When God opened my eyes: The grace of exposure and the need for orphan care

November 10, 2017

In his book Radical, David Platt says, “We learned that orphans are easier to ignore before you know their names. They are easier to ignore before you see their faces. It is easier to pretend they’re not real before you hold them in your arms. But once you do, everything changes.”

When I read this book years ago, I believed this statement, and my belief terrified me. I was also relatively certain that I would never be part of a category of people who held orphans, and sadly, that gave me relief from my fear. I knew that if I ever met an orphan, ever held one, that everything would indeed change. I knew that and feared it, but slept comfortably at night in desired and blissful ignorance. I didn’t want my world to change.

When God opened my eyes

But God confronted my ignorance with his truth. He illuminated my darkness (Psa. 18:28). In his goodness, God gave me what I thought I didn’t want. He gave me a great grace, the grace of exposure. He opened my eyes to show me something that I didn’t want to see. He exposed me to orphans, and the thing that I feared came true; everything did change.

In a recent conversation with my pastor, Tony Merida, he said, “Once you hold an orphan, you’re done.”  He’s right. It happened to me. Two years ago, I flew to Africa and held my first orphan. I’ve held many since then, but nothing could have prepared me for the change that followed.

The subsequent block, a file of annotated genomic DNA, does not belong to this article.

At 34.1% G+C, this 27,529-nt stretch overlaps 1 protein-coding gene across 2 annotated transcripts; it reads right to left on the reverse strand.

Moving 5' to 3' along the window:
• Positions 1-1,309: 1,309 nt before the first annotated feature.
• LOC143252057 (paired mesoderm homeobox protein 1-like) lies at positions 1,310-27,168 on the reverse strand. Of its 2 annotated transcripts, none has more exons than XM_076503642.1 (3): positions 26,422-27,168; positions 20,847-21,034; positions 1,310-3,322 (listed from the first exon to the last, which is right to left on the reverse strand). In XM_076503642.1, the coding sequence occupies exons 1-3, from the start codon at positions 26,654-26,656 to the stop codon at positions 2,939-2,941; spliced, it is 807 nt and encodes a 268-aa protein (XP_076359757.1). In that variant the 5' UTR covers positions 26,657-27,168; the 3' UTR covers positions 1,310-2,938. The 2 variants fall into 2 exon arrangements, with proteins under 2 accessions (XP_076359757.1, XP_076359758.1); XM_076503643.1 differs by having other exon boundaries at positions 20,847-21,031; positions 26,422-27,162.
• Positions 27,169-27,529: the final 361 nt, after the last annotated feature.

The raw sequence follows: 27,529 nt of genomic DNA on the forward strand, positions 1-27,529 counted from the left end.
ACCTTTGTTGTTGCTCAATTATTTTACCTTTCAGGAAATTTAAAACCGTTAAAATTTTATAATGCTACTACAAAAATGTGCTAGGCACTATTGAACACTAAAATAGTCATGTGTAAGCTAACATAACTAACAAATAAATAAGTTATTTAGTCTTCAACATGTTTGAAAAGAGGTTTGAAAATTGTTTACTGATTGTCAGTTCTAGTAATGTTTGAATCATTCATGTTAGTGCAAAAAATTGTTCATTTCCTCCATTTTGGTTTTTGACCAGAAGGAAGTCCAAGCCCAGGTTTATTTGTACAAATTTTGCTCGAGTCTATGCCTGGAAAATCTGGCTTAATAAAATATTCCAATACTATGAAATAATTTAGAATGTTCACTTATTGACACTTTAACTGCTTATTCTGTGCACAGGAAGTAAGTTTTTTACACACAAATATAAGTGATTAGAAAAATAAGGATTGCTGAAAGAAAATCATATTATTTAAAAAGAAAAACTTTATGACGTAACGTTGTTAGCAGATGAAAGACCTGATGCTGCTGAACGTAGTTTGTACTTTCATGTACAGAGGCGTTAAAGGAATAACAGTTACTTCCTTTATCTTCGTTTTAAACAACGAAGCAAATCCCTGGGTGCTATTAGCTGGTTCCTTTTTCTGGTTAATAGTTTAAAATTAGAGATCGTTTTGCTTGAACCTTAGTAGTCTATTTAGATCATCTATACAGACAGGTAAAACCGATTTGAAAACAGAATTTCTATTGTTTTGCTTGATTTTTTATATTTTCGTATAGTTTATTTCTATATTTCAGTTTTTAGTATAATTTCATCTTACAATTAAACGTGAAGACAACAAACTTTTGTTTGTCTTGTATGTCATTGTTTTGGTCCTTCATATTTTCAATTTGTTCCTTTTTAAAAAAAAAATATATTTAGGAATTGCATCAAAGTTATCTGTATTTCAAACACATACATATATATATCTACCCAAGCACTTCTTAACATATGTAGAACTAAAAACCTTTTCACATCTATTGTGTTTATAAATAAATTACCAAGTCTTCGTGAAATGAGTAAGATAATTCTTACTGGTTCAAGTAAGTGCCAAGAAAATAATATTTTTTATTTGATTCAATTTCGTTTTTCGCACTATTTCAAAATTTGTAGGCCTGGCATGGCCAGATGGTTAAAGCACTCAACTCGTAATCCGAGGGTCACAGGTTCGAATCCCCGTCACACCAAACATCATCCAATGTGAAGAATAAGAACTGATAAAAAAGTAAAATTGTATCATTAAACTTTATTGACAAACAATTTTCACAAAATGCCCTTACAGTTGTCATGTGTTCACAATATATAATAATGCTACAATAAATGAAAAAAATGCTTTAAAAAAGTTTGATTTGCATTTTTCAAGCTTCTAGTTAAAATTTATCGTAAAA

God exposed me to orphans, and the thing that I feared came true; everything did change.

My priorities were new. I restructured my spending so I could support local leaders caring for orphans. I started going on mission trips to visit orphans in Kenya and Uganda. I began to advocate on behalf of their needs. I started working for 127 Worldwide, a nonprofit that partners with local leaders around the world taking care of orphans and widows. I’m adopting from Uganda. I pray for God to sustain the fatherless (Psa. 146:9). I do all this because God opened my eyes to see their plight.

Instead of being scared to see them, I couldn’t take my eyes off them. Instead of being afraid of what they might ask of me, I wanted to give them everything. Instead of focusing on all the ways they were vulnerable, I began to feel fiercely protective of them. Instead of thinking of them as someone else’s responsibility, I wanted them to be mine. In his grace, God changed me.

What exposure changes

God illuminates what the prince of this world covers in darkness. We don’t look at what we don’t want to see. We protect our ignorance so we don’t have to be confronted with our responsibility to care for orphans (James 1:27). Engaging the global orphan crisis is hard. It requires sacrifice. We may already be taking care of our own children. We are content to live in blissful ignorance. We naively assume someone else will go, someone else will help. But others can’t obey for us.